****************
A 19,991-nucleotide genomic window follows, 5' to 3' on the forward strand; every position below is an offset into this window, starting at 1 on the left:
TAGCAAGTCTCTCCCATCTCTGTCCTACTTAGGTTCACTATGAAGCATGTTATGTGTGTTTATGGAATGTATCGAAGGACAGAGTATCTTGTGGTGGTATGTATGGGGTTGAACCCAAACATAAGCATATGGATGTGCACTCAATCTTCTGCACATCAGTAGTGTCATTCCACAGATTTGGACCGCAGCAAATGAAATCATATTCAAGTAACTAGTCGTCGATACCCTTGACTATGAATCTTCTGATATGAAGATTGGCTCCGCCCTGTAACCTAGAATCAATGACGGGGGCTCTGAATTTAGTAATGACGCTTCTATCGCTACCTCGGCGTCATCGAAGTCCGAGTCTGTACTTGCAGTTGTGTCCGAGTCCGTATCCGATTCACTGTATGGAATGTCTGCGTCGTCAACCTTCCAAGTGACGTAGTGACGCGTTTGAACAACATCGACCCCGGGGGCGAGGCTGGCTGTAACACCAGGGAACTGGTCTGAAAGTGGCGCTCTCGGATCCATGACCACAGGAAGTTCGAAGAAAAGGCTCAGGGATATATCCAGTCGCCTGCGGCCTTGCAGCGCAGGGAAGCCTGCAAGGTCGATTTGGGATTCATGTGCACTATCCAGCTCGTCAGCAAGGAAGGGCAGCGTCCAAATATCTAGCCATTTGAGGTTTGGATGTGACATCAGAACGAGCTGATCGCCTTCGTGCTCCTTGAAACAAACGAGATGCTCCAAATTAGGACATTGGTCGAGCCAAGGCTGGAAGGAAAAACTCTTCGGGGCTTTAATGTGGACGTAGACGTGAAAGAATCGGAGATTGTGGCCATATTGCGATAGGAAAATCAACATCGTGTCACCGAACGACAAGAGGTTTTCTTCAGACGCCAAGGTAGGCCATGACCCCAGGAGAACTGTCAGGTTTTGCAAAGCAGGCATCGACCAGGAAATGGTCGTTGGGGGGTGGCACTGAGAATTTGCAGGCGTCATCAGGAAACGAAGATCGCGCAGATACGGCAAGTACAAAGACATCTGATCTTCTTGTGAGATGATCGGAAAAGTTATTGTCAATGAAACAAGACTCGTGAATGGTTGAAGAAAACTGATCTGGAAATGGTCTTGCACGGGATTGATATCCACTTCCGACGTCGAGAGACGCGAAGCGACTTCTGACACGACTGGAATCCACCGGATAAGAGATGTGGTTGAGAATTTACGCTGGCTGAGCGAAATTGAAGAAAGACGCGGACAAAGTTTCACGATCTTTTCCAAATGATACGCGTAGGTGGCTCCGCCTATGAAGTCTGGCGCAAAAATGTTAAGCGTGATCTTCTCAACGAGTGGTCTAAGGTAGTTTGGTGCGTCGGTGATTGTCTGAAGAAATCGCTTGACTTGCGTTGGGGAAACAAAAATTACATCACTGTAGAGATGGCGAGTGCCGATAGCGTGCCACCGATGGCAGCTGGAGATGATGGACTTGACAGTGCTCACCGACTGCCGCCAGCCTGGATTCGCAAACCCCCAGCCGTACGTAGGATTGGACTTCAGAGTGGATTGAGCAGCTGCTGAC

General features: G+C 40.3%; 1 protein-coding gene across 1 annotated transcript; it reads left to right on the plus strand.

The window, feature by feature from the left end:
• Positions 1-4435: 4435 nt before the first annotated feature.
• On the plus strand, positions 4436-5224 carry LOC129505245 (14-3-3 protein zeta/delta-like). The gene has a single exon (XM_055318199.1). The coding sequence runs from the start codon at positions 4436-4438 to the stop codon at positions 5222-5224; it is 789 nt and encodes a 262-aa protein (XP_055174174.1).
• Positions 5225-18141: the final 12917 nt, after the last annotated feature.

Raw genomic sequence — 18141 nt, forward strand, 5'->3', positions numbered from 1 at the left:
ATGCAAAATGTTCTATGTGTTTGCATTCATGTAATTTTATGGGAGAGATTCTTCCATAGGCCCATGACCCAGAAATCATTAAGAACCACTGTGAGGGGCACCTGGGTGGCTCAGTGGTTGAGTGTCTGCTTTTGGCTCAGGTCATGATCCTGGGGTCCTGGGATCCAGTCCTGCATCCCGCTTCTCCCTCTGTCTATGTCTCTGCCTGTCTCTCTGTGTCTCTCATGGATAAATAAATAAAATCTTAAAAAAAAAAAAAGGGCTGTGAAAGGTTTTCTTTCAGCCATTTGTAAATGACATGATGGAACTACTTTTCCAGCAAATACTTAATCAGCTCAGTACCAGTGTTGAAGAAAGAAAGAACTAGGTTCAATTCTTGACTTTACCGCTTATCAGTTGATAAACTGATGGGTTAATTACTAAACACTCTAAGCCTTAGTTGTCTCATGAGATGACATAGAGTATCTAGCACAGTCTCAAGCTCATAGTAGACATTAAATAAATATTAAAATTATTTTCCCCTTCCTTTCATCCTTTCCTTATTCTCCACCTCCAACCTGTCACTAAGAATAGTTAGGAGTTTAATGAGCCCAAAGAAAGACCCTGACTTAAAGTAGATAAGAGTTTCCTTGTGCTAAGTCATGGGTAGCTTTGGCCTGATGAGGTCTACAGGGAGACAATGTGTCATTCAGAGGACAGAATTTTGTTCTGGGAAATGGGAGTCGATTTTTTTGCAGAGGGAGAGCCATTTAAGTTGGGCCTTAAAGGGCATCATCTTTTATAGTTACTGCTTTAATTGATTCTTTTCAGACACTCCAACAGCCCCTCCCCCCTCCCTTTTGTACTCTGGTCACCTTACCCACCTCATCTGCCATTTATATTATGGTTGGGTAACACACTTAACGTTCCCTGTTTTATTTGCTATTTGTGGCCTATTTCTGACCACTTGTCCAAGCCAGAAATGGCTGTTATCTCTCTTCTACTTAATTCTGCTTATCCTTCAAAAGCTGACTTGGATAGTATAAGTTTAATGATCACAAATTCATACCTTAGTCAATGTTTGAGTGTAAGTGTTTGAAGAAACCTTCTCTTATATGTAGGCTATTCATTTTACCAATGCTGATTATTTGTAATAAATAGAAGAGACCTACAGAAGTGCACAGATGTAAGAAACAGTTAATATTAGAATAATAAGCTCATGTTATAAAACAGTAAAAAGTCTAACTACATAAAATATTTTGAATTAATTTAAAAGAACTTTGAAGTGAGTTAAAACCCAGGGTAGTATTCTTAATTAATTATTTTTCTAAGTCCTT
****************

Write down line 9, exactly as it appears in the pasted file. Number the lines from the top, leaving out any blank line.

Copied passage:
ATGCAAAATGTTCTATGTGTTTGCATTCATGTAATTTTATGGGAGAGATTCTTCCATAGGCCCATGACCCAGAAATCATTAAGAACCACTGTGAGGGGCACCTGGGTGGCTCAGTGGTTGAGTGTCTGCTTTTGGCTCAGGTCATGATCCTGGGGTCCTGGGATCCAGTCCTGCATCCCGCTTCTCCCTCTGTCTATGTCTCTGCCTGTCTCTCTGTGTCTCTCATGGATAAATAAATAAAATCTTAAAAAAAAAAAAAGGGCTGTGAAAGGTTTTCTTTCAGCCATTTGTAAATGACATGATGGAACTACTTTTCCAGCAAATACTTAATCAGCTCAGTACCAGTGTTGAAGAAAGAAAGAACTAGGTTCAATTCTTGACTTTACCGCTTATCAGTTGATAAACTGATGGGTTAATTACTAAACACTCTAAGCCTTAGTTGTCTCATGAGATGACATAGAGTATCTAGCACAGTCTCAAGCTCATAGTAGACATTAAATAAATATTAAAATTATTTTCCCCTTCCTTTCATCCTTTCCTTATTCTCCACCTCCAACCTGTCACTAAGAATAGTTAGGAGTTTAATGAGCCCAAAGAAAGACCCTGACTTAAAGTAGATAAGAGTTTCCTTGTGCTAAGTCATGGGTAGCTTTGGCCTGATGAGGTCTACAGGGAGACAATGTGTCATTCAGAGGACAGAATTTTGTTCTGGGAAATGGGAGTCGATTTTTTTGCAGAGGGAGAGCCATTTAAGTTGGGCCTTAAAGGGCATCATCTTTTATAGTTACTGCTTTAATTGATTCTTTTCAGACACTCCAACAGCCCCTCCCCCCTCCCTTTTGTACTCTGGTCACCTTACCCACCTCATCTGCCATTTATATTATGGTTGGGTAACACACTTAACGTTCCCTGTTTTATTTGCTATTTGTGGCCTATTTCTGACCACTTGTCCAAGCCAGAAATGGCTGTTATCTCTCTTCTACTTAATTCTGCTTATCCTTCAAAAGCTGACTTGGATAGTATAAGTTTAATGATCACAAATTCATACCTTAGTCAATGTTTGAGTGTAAGTGTTTGAAGAAACCTTCTCTTATATGTAGGCTATTCATTTTACCAATGCTGATTATTTGTAATAAATAGAAGAGACCTACAGAAGTGCACAGATGTAAGAAACAGTTAATATTAGAATAATAAGCTCATGTTATAAAACAGTAAAAAGTCTAACTACATAAAATATTTTGAATTAATTTAAAAGAACTTTGAAGTGAGTTAAAACCCAGGGTAGTATTCTTAATTAATTATTTTTCTAAGTCCTT